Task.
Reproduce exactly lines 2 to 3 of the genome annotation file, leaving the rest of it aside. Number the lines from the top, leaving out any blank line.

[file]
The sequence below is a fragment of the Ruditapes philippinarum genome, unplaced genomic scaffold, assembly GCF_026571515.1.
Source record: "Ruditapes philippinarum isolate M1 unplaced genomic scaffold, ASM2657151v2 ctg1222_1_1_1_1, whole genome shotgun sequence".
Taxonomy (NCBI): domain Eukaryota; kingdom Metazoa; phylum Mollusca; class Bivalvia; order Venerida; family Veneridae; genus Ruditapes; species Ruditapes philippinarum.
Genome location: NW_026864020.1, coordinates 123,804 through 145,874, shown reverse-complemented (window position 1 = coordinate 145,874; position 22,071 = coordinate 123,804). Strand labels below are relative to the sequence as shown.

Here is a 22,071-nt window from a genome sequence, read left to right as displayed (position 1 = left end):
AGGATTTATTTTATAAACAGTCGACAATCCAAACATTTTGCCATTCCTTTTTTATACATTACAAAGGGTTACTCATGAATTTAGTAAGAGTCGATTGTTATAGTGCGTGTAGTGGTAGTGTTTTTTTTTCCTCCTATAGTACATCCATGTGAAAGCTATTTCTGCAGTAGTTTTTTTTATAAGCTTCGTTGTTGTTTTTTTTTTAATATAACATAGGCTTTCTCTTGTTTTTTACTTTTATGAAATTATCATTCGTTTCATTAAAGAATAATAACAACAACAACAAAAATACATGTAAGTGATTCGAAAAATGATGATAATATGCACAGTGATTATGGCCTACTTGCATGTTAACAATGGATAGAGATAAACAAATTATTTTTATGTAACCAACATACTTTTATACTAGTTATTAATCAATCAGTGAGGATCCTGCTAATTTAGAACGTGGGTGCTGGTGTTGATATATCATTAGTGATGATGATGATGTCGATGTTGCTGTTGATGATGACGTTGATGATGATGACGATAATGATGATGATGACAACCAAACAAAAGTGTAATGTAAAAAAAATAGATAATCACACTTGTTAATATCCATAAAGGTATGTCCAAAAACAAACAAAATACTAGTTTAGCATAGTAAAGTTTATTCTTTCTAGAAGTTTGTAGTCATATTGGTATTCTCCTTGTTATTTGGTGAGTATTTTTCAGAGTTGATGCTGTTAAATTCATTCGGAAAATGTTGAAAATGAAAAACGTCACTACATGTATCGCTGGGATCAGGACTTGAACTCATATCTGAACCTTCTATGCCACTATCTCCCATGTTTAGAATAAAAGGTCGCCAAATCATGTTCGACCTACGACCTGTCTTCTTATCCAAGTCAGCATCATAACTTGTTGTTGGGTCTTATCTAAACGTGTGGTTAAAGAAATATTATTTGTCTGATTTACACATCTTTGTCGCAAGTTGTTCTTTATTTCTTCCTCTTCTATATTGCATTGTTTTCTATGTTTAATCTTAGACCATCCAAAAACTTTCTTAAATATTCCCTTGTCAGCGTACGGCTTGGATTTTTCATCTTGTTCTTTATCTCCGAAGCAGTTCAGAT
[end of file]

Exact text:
Source record: "Ruditapes philippinarum isolate M1 unplaced genomic scaffold, ASM2657151v2 ctg1222_1_1_1_1, whole genome shotgun sequence".
Taxonomy (NCBI): domain Eukaryota; kingdom Metazoa; phylum Mollusca; class Bivalvia; order Venerida; family Veneridae; genus Ruditapes; species Ruditapes philippinarum.